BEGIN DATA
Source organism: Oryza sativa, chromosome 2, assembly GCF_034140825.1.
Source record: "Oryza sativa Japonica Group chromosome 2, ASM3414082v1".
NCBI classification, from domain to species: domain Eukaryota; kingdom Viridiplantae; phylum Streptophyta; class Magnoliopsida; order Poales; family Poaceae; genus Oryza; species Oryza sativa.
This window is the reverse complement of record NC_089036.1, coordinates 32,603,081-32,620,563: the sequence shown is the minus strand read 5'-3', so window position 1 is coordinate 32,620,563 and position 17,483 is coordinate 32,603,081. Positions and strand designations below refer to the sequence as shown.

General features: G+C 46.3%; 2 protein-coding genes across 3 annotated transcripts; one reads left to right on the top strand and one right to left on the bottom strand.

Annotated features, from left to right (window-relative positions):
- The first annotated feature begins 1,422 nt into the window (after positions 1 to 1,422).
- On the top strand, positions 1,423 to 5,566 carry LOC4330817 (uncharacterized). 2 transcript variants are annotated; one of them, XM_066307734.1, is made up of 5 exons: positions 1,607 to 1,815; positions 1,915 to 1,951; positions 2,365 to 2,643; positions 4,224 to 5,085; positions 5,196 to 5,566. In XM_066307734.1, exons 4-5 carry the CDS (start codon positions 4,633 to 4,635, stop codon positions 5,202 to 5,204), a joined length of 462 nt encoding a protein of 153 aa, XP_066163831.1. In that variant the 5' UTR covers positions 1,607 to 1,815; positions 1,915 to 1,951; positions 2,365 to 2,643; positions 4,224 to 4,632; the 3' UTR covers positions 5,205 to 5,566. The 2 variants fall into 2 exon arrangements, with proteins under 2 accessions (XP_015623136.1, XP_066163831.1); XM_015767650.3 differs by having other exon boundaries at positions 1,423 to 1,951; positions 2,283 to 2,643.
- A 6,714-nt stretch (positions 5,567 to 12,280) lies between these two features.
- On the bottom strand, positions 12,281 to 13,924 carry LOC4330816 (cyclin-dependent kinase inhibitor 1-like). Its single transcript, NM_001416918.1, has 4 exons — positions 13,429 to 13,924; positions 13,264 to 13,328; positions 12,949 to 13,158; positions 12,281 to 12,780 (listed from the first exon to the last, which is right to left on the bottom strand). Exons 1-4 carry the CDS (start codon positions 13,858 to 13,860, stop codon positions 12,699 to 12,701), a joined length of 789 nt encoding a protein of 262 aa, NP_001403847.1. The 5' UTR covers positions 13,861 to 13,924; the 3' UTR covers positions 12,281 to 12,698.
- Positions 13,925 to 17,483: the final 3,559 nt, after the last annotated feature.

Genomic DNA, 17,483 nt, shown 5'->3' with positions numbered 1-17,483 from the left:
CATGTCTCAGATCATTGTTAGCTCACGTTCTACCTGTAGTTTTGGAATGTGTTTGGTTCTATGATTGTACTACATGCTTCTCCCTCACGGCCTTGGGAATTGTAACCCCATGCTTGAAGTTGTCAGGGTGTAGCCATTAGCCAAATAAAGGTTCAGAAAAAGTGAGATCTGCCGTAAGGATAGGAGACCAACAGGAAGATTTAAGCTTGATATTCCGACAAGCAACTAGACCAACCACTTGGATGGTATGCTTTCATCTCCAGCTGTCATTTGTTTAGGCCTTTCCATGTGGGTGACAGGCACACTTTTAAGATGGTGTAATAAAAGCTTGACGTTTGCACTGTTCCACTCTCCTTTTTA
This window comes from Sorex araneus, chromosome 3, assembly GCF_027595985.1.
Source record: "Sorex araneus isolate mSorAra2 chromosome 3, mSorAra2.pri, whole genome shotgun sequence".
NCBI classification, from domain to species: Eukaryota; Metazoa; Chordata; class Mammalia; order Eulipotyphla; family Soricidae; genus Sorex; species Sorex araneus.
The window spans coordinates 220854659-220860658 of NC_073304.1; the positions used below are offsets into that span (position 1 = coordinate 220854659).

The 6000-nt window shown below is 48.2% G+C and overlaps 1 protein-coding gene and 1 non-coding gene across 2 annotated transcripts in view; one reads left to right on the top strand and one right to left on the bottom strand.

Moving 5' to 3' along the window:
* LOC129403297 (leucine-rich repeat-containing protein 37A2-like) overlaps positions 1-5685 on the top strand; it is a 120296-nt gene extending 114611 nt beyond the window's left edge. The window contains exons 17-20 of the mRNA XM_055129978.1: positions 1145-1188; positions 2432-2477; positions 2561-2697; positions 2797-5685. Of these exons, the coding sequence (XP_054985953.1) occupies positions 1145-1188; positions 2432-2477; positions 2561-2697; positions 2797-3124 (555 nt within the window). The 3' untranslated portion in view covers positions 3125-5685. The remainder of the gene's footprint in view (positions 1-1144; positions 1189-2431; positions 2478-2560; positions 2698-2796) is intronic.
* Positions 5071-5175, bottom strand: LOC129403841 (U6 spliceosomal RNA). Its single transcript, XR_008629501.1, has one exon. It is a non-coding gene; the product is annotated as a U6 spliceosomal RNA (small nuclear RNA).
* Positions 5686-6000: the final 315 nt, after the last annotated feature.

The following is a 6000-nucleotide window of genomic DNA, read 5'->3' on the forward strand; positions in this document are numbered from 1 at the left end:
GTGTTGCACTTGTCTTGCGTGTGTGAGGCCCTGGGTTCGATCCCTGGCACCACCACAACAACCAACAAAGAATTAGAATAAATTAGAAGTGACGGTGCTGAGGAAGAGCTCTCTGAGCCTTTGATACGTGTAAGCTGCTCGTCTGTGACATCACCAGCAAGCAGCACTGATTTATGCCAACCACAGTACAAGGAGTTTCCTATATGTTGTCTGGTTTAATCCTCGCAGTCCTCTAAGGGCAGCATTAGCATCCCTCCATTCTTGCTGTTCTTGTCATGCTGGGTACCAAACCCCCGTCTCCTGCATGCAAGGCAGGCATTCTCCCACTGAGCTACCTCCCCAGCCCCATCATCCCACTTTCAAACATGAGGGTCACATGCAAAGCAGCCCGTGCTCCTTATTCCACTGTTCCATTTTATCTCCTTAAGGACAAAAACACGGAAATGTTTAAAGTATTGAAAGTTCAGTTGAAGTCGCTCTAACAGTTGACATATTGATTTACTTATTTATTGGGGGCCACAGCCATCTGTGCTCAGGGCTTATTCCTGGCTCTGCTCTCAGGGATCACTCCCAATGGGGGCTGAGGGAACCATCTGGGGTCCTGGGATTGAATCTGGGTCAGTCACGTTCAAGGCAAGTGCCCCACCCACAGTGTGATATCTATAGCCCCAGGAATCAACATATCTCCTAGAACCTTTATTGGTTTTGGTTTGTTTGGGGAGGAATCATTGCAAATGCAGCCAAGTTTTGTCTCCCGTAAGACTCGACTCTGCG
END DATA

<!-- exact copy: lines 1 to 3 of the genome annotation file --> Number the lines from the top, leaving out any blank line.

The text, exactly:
Source organism: Oryza sativa, chromosome 2, assembly GCF_034140825.1.
Source record: "Oryza sativa Japonica Group chromosome 2, ASM3414082v1".
NCBI classification, from domain to species: domain Eukaryota; kingdom Viridiplantae; phylum Streptophyta; class Magnoliopsida; order Poales; family Poaceae; genus Oryza; species Oryza sativa.